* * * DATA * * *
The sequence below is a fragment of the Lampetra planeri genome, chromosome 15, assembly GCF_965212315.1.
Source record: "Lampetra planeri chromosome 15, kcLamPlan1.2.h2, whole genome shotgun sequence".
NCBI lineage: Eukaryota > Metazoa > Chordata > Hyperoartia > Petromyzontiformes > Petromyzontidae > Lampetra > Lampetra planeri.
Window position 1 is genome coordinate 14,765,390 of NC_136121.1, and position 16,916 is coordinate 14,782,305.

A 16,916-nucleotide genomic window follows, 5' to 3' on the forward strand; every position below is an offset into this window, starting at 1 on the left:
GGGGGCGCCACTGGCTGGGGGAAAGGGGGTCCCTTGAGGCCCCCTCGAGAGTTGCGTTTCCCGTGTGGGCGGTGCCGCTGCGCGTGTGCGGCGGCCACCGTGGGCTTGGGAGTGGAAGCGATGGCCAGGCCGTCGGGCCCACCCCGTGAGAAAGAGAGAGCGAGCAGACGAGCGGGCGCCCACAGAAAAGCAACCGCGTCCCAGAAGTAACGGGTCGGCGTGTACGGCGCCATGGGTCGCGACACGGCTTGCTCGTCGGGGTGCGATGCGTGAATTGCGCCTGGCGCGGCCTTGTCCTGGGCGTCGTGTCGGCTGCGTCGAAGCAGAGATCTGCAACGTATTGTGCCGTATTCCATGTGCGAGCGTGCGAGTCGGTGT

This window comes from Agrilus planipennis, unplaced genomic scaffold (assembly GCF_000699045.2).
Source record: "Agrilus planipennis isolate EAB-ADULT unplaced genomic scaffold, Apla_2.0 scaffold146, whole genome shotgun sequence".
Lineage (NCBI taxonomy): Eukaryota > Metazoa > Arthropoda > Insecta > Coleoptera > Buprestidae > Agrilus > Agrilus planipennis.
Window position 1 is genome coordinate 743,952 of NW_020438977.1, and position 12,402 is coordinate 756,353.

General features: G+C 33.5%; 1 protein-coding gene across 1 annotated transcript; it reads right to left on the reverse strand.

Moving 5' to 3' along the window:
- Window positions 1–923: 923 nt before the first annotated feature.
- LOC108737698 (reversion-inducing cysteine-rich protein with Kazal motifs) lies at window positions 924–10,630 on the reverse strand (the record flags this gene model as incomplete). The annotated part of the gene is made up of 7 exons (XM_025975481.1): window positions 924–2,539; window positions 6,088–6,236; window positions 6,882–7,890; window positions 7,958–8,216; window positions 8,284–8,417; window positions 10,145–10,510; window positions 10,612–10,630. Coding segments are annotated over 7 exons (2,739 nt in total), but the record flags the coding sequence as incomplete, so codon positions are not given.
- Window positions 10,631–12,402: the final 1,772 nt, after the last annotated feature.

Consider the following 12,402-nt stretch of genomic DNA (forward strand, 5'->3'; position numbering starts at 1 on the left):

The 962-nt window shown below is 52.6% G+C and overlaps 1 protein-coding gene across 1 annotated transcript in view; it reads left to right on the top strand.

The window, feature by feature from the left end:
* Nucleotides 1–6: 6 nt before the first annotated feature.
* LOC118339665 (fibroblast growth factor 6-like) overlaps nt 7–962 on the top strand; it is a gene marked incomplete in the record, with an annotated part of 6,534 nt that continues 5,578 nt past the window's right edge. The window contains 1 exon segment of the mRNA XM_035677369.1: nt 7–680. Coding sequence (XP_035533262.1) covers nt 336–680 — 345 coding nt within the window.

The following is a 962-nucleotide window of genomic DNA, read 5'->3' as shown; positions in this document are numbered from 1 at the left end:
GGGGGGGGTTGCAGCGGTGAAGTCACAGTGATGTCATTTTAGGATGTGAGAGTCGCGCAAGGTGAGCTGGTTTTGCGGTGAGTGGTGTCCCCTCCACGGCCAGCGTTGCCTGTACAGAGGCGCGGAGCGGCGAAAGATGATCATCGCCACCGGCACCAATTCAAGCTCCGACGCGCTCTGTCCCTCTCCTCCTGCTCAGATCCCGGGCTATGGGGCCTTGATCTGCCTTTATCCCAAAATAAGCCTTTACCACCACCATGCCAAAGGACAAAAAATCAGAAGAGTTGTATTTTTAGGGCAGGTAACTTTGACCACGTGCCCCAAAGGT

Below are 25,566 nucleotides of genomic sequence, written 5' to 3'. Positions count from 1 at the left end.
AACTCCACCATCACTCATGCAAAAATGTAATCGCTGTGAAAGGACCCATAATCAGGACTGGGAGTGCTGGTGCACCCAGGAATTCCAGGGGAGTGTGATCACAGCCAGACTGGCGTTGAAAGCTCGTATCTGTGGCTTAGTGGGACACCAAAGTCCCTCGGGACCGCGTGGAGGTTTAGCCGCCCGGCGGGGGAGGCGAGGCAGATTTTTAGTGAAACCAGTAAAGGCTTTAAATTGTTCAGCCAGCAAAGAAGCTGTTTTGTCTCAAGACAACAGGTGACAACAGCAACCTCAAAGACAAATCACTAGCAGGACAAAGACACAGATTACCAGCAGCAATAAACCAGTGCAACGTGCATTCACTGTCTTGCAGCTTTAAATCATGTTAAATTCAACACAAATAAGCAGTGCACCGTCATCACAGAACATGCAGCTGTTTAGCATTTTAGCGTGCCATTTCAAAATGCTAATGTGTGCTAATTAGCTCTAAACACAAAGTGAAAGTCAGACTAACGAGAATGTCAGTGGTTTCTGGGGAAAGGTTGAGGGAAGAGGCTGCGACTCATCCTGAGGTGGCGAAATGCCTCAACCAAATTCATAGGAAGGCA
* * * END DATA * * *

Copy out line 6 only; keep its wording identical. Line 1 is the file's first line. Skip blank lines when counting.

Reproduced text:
GGGGGCGCCACTGGCTGGGGGAAAGGGGGTCCCTTGAGGCCCCCTCGAGAGTTGCGTTTCCCGTGTGGGCGGTGCCGCTGCGCGTGTGCGGCGGCCACCGTGGGCTTGGGAGTGGAAGCGATGGCCAGGCCGTCGGGCCCACCCCGTGAGAAAGAGAGAGCGAGCAGACGAGCGGGCGCCCACAGAAAAGCAACCGCGTCCCAGAAGTAACGGGTCGGCGTGTACGGCGCCATGGGTCGCGACACGGCTTGCTCGTCGGGGTGCGATGCGTGAATTGCGCCTGGCGCGGCCTTGTCCTGGGCGTCGTGTCGGCTGCGTCGAAGCAGAGATCTGCAACGTATTGTGCCGTATTCCATGTGCGAGCGTGCGAGTCGGTGT